After spending some time getting to meet my new dogs, collecting their paperwork and loading them into the truck, it was time to reverse direction and head back north. The trip home is always longer with dogs. I tend to try and develop a routine with them, I prefer to give them smaller meals or snacks each time we stop, rather than load them up with a full meal a couple of times a day. It also takes me nearly an hour to drop the dogs, I know of guys that can drop and reload an entire truck full inside 20 minutes. I’m never in that much of a hurry and I’d rather the dogs got the chance to stretch, play a bit and get some fresh air. My route home was a bit less direct than the trip out, and I had planned to take the opportunity to go visit Jeff and Susan in Manitoba as who knows when I’ll be back that way again. It was a little out of the way, but as it turns out, it was a good plan, as it enabled me to transport an older dog from Seppness back to Seppala Kennels, where he was originally from. Another of their dogs, Tyna, seemed to be pleased to see them both and we agreed that she should stay with them – the first dog to greet her, was her mother, one of Jeff’s favourites – Little Lizzy Lineout.

After an all too brief visit, it was time once more to hit the road. From here, I feel like I could almost drive back home blindfold. Probably not a good idea, so I resisted the temptation to try. The weather continued to co-operate, apart from a cold patch between Saskatoon and Edmonton, where the dog drop was a little chilly at -3F.  I found it cold after the previous warmer days – and the dogs seemed to find it cold too, considering the Minnesota winters hadn’t been too fierce latterly. I did wonder how they were going to find life in Alaska as I watched them doing the “stand on 2 paws ” dance.

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Feeding the dogs somewhere in the Yukon.

When I travel with the dogs, I find myself unwilling to sleep in hotels. I always have the fear that something bad will happen and so I end up staying in the truck. The advantage is that I tend to get much more driving done, the downside is that the interior of my truck becomes a bit of a bombsite, with empty candy wrappers, soda cans and other assorted goodies scattered across the cab. Add in all my spare clothes, blankets, sleeping bag, pillow and goodness knows what all else, well, it is a surprise there’s space for me in there too.

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Northern Lights dance above the dog truck during a stop at Summit Lake.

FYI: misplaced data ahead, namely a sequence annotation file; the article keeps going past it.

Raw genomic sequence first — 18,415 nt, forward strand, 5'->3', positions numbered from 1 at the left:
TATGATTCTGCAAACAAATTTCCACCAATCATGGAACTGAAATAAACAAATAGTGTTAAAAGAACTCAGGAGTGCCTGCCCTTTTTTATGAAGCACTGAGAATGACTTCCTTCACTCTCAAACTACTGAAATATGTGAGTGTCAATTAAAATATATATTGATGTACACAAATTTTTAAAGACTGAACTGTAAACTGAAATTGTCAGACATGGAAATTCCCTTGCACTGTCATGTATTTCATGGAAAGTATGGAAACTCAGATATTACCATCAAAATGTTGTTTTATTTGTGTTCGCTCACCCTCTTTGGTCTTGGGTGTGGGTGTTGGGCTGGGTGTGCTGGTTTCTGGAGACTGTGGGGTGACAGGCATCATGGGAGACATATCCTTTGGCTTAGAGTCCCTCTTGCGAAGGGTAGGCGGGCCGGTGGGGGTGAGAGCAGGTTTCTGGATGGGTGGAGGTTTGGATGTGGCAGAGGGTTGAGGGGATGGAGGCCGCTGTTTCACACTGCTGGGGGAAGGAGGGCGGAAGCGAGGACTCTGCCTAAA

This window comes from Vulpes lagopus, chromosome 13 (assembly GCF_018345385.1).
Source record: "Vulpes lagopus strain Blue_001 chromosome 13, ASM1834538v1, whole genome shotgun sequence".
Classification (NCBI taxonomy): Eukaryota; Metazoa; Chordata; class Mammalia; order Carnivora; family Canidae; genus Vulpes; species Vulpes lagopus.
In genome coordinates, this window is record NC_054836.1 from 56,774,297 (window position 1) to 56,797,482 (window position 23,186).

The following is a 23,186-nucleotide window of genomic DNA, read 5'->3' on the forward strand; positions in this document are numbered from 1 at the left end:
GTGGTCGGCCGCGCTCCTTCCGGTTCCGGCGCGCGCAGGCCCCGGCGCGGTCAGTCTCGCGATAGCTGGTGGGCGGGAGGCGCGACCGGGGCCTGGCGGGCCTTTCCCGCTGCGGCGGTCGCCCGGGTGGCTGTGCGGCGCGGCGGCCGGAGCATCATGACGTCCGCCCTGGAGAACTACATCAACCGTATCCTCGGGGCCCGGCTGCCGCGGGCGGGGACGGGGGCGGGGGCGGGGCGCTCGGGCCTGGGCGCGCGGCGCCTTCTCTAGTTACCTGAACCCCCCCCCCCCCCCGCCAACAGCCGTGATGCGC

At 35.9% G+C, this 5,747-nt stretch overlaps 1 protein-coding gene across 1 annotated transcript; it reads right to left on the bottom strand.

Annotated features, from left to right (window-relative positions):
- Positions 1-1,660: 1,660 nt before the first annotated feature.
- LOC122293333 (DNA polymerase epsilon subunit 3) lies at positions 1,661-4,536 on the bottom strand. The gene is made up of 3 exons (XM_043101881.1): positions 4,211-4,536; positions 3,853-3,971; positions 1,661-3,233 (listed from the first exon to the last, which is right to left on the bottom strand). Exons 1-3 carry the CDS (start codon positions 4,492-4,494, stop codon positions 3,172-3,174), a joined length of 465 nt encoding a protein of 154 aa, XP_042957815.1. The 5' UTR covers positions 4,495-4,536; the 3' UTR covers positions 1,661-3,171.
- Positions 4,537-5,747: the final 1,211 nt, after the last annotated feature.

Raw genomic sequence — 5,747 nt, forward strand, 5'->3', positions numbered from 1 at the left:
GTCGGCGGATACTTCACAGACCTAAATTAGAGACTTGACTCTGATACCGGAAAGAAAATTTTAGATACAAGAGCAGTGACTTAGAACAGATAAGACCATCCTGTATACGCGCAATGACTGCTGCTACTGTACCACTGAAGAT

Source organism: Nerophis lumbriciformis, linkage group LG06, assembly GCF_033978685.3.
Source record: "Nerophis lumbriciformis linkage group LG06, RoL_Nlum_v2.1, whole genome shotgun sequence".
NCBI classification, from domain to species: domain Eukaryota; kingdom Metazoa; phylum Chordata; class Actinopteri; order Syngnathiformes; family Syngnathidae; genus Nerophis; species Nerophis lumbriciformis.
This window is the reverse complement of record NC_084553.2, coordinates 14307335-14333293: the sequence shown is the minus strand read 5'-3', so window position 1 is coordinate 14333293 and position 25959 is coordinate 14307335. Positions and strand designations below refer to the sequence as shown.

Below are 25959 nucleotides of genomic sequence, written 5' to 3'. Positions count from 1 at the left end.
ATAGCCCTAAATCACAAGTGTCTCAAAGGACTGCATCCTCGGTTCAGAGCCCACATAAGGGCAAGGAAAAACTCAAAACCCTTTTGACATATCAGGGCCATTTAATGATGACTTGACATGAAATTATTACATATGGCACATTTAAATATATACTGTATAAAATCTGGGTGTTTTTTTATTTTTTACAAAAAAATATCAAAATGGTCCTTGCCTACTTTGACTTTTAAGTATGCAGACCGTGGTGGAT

As I continued westwards, I calculated that I’d make Whitehorse at a reasonable time of day and decided to see if I could cadge a free meal and maybe even a bed from my buddy Jacob at Grizzly Valley. Happily, things worked out perfectly, and I got a wonderful meal, a fabulous sleep and fun evening with people I am happy to call friends. A leisurely start the next day and things were looking good for an easy last day. Until I hit Haines Junction and a blizzard. The next couple of hours were the most difficult driving of the entire trip. Heavy snows, 50 mile an hour wind gusts and zero visibility. Fortunately, a snowplow went by and I followed him as best I could for a while. I decided to stop and drop the dogs at Kluane Lake, my favourite spot on the trip and during that break, the weather cleared and my unseasonably good travelling conditions returned.

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Argus doesn’t seem to be fazed by the gusting wind and blowing snow

An uneventful border crossing and an easy drive over the Tok cutoff saw me catch an early breakfast at Eklutna Lodge, and the start of a sprinkling of snowflakes. These continued to fall and get heavier until by the time I reached Palmer, things were a bit chaotic. People in Alaska tend to drive the same way all the time – no matter the weather conditions – and not all of them are necessarily that good at it. The last 50 miles of the journey was a little stressful and I was very happy to pull into our driveway, through a foot of new powdery snow and finally be home.